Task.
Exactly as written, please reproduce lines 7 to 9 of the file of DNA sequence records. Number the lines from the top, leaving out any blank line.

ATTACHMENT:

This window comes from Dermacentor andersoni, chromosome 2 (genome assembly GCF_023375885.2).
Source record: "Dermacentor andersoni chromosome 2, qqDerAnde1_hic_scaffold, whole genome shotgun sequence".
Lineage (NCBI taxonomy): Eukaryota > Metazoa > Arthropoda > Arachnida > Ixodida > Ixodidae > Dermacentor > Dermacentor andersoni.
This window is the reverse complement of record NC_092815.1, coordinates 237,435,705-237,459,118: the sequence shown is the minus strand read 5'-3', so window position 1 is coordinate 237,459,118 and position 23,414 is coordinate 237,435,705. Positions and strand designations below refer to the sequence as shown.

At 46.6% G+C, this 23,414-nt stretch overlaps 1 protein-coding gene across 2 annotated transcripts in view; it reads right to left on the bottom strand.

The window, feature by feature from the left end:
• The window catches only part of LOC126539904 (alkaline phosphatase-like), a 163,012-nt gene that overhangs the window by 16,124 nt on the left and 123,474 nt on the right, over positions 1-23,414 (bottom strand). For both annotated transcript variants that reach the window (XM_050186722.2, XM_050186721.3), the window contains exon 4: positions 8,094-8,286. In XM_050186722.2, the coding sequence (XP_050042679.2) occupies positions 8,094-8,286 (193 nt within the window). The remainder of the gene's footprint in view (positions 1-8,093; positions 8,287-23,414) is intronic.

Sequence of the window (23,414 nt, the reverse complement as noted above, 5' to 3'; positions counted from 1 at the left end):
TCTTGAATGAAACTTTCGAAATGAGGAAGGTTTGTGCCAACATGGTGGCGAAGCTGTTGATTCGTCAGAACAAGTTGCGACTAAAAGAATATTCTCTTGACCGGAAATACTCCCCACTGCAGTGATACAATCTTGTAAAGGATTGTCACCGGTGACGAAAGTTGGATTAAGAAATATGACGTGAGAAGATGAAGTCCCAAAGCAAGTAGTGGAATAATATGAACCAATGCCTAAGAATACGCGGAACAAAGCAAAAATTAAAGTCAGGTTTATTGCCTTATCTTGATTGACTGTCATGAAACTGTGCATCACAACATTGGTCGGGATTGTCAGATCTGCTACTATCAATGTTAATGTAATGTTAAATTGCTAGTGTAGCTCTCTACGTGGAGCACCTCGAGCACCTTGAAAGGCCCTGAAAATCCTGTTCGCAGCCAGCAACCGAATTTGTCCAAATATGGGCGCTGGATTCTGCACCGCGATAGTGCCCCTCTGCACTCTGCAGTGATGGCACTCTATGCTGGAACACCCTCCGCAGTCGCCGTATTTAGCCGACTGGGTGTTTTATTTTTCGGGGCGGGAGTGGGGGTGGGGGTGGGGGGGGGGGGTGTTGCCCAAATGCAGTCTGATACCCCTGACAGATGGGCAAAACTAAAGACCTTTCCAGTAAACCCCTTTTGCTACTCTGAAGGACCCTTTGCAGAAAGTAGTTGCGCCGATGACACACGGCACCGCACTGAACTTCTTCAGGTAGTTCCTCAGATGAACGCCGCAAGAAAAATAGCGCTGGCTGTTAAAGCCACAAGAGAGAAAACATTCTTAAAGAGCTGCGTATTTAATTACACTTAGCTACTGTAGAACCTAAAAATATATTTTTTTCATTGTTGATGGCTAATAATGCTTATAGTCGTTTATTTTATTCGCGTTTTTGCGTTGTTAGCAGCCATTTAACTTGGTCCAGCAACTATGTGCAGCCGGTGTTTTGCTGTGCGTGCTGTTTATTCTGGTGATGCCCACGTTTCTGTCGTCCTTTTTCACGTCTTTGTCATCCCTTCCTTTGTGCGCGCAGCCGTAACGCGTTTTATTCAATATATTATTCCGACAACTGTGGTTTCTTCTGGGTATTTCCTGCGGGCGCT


• The window catches only part of LOC126539904 (alkaline phosphatase-like), a 163,012-nt gene that overhangs the window by 16,124 nt on the left and 123,474 nt on the right, over positions 1-23,414 (bottom strand). For both annotated transcript variants that reach the window (XM_050186722.2, XM_050186721.3), the window contains exon 4: positions 8,094-8,286. In XM_050186722.2, the coding sequence (XP_050042679.2) occupies positions 8,094-8,286 (193 nt within the window). The remainder of the gene's footprint in view (positions 1-8,093; positions 8,287-23,414) is intronic.

Sequence of the window (23,414 nt, the reverse complement as noted above, 5' to 3'; positions counted from 1 at the left end):
TCTTGAATGAAACTTTCGAAATGAGGAAGGTTTGTGCCAACATGGTGGCGAAGCTGTTGATTCGTCAGAACAAGTTGCGACTAAAAGAATATTCTCTTGACCGGAAATACTCCCCACTGCAGTGATACAATCTTGTAAAGGATTGTCACCGGTGACGAAAGTTGGATTAAGAAATATGACGTGAGAAGATGAAGTCCCAAAGCAAGTAGTGGAATAATATGAACCAATGCCTAAGAATACGCGGAACAAAGCAAAAATTAAAGTCAGGTTTATTGCCTTATCTTGATTGACTGTCATGAAACTGTGCATCACAACATTGGTCGGGATTGTCAGATCTGCTACTATCAATGTTAATGTAATGTTAAATTGCTAGTGTAGCTCTCTACGTGGAGCACCTCGAGCACCTTGAAAGGCCCTGAAAATCCTGTTCGCAGCCAGCAACCGAATTTGTCCAAATATGGGCGCTGGATTCTGCACCGCGATAGTGCCCCTCTGCACTCTGCAGTGATGGCACTCTATGCTGGAACACCCTCCGCAGTCGCCGTATTTAGCCGACTGGGTGTTTTATTTTTCGGGGCGGGAGTGGGGGTGGGGGTGGGGGGGGGGGGTGTTGCCCAAATGCAGTCTGATACCCCTGACAGATGGGCAAAACTAAAGACCTTTCCAGTAAACCCCTTTTGCTACTCTGAAGGACCCTTTGCAGAAAGTAGTTGCGCCGATGACACACGGCACCGCACTGAACTTCTTCAGGTAGTTCCTCAGATGAACGCCGCAAGAAAAATAGCGCTGGCTGTTAAAGCCACAAGAGAGAAAACATTCTTAAAGAGCTGCGTATTTAATTACACTTAGCTACTGTAGAACCTAAAAATATATTTTTTTCATTGTTGATGGCTAATAATGCTTATAGTCGTTTATTTTATTCGCGTTTTTGCGTTGTTAGCAGCCATTTAACTTGGTCCAGCAACTATGTGCAGCCGGTGTTTTGCTGTGCGTGCTGTTTATTCTGGTGATGCCCACGTTTCTGTCGTCCTTTTTCACGTCTTTGTCATCCCTTCCTTTGTGCGCGCAGCCGTAACGCGTTTTATTCAATATATTATTCCGACAACTGTGGTTTCTTCTGGGTATTTCCTGCGGGCGCT